History

Bessborough Gardens was named after Lord Granville who was married to The Countess of Bessborough's niece in the early nineteenth century. The acreage was largely marsh land split by the River Tyburn which was little more than an open sewer leading to the River Thames. The area's development had inauspicious beginnings: In the 1820's there was a depressed housing market, but an astute developer, by the name of Thomas Cubitt was enjoying a huge success bucking the trend and selling high worth houses like hotcakes to the aristocracy in Belgravia. He gradually acquired parcels of land in Pimlico from the Grosvenor family and also a major section of Bessborough Gardens from a bankrupt developer, Thomas Hamlet. In the 1840's the Thomas Cubitt development began. Within a century the head lease of this land had reverted back by the Crown Estate. Most of the buildings were suffering from the damage of the Big Flood in 1928 and the Second World War and were in a derelict state, although they were still required for residential use because of the acute post war housing shortage.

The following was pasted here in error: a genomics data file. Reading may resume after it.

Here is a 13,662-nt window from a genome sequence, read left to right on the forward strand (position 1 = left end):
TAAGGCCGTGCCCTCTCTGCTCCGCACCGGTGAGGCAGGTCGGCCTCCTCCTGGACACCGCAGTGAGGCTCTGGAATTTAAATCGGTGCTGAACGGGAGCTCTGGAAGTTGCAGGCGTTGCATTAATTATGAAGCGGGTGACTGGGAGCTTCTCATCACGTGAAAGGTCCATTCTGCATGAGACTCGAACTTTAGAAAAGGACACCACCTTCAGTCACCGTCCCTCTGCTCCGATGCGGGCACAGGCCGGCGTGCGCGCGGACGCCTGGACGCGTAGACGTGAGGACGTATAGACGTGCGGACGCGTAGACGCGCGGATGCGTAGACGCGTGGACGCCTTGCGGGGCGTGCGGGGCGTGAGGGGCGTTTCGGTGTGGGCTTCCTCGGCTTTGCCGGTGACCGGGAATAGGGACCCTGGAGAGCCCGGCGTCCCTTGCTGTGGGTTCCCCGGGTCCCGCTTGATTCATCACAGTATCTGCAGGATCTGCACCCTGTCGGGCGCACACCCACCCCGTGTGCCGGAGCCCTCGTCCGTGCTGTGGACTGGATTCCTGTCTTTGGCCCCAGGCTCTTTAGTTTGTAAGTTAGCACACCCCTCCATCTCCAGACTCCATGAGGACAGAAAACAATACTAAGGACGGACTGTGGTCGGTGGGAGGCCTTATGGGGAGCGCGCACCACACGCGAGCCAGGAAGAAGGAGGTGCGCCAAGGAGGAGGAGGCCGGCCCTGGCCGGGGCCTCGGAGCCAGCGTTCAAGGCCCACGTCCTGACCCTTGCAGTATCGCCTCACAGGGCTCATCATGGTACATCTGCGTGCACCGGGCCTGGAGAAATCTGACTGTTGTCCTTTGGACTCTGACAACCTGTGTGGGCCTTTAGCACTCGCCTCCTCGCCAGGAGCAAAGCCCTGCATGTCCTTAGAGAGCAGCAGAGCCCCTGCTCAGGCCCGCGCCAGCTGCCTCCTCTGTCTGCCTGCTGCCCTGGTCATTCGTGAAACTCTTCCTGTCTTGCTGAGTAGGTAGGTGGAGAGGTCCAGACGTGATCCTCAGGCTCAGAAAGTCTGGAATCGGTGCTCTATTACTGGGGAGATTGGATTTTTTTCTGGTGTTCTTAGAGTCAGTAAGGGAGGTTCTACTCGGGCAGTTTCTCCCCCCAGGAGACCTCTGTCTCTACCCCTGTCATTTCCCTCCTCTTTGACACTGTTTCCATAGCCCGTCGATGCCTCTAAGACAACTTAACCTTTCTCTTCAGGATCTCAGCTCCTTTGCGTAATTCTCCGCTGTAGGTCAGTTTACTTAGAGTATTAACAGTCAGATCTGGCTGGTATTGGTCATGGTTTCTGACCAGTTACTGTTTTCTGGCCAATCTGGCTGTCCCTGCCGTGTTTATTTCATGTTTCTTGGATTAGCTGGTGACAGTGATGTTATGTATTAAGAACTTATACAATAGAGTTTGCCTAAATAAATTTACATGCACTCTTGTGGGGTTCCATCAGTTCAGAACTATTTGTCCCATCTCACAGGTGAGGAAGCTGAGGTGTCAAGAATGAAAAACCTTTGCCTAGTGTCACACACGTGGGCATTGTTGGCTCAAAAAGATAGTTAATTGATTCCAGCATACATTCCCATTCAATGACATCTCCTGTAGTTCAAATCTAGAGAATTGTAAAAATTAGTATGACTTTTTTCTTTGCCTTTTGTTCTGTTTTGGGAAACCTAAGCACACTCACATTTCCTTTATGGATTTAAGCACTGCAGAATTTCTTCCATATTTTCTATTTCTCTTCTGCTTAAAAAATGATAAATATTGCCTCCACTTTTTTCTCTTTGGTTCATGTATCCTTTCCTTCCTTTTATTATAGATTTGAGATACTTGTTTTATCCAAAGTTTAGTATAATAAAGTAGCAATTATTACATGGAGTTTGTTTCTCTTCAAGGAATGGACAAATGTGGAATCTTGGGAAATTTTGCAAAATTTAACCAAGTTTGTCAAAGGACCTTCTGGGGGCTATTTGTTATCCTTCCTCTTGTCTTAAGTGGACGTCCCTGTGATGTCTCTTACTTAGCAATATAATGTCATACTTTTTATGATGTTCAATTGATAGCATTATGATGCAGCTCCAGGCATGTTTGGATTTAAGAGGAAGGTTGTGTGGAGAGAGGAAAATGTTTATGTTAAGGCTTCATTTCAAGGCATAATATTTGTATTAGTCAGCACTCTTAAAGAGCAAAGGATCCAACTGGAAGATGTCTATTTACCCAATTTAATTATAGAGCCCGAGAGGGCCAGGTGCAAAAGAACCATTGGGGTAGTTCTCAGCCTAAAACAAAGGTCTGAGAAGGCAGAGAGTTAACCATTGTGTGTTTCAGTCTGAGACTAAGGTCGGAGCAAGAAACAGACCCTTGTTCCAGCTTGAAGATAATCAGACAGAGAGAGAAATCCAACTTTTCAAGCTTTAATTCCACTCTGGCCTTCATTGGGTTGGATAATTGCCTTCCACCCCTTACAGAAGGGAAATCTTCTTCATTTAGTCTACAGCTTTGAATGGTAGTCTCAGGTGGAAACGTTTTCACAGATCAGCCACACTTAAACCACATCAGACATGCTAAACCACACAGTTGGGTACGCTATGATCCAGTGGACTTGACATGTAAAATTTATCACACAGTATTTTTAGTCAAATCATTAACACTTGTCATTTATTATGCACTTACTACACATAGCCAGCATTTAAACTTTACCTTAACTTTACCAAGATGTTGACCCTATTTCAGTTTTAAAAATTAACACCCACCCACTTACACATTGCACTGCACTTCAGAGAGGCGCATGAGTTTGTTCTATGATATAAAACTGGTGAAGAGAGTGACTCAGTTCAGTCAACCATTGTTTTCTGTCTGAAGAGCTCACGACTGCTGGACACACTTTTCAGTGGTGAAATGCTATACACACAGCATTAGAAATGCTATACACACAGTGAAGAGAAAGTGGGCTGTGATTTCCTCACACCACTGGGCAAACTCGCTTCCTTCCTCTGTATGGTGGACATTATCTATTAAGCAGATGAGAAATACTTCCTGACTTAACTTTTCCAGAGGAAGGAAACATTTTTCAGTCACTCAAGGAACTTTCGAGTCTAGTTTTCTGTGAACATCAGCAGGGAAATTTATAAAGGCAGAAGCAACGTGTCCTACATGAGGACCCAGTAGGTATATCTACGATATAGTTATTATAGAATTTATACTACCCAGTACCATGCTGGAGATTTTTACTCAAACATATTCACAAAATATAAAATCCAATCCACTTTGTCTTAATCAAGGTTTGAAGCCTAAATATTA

In the mid 1980's, in conjunction with Wimpy Homes the Crown Estate embarked on redevelopment of the land with a three phase development. Phase one being the build of some 140 flats which we now know as Bessborough Gardens. The two projects of Lindsay Square and Balvaird Place followed.